Donor Martin Doyle has given three hundred units of his blood in regular visits to Pelican House for thirty years.

Martin Doyle started going to the Blood Bank in 1958 and in 1969 he volunteered for a project that has saved the lives of two thousand babies

He is such a frequent visitor to Pelican House that there is a glass specially reserved for his glass of Guinness.

Joking about his record number of donations Martin says he may need to renegotiate his fee. 

With rhesus negative blood type when Martin Doyle gets an injection of rhesus positive, his body begins to manufacture positive antibodies. These are extracted from his plasma and then freeze dried. When injected into the rhesus mother, her immunity system is fooled into thinking she has positive antibodies and these do not effect the embryo.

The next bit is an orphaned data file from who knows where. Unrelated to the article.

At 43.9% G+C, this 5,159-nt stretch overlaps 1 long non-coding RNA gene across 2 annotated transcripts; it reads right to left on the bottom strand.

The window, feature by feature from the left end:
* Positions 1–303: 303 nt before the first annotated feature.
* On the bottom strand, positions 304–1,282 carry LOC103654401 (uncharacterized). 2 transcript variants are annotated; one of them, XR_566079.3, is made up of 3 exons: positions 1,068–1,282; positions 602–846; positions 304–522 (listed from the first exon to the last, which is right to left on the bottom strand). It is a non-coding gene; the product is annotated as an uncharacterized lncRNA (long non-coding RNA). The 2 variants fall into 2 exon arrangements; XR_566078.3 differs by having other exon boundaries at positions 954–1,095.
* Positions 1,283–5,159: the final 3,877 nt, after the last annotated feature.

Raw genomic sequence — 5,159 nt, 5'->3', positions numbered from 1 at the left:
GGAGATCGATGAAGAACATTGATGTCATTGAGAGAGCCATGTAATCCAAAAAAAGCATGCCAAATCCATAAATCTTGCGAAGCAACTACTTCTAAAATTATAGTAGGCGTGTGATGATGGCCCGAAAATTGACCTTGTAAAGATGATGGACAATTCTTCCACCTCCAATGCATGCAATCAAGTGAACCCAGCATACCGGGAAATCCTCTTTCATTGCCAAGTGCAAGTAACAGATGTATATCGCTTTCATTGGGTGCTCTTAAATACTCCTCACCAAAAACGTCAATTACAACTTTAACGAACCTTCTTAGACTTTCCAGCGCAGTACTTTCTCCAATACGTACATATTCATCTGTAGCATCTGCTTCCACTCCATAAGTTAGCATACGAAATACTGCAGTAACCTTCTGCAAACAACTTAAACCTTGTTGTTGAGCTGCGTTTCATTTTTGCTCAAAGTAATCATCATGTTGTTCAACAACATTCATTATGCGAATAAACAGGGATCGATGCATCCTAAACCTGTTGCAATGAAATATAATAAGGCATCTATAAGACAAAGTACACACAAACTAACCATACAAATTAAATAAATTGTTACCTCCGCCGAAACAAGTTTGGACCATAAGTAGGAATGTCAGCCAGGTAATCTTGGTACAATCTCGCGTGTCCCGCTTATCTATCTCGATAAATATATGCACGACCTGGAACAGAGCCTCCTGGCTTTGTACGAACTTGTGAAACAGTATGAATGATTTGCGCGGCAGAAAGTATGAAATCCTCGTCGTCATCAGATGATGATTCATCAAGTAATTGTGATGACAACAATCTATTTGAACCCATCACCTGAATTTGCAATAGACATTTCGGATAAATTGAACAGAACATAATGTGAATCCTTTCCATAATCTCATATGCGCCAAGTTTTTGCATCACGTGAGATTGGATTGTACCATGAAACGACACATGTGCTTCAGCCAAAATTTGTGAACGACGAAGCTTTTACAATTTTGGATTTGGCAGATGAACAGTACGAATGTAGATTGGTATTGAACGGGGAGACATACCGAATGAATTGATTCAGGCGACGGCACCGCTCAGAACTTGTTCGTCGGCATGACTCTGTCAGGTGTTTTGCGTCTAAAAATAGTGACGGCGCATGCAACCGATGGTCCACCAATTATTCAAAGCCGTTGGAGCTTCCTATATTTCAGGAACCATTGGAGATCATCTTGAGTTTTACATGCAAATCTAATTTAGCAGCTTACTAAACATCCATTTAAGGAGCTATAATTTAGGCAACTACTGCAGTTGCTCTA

Dr Terry Walsh of the Blood Transfusion Service explains that before the project was established in 1969, babies were born with severe anaemia and jaundice. Approximately one hundred babies were stillborn every year. The availability of anti D immunoglobulin has virtually eliminated these problems.

Martin Doyle is one of fifty other donors participating in producing nine thousand doses of the antibodies every year. 

An RTÉ News report broadcast on 1 March 1989. The reporter is George Devlin.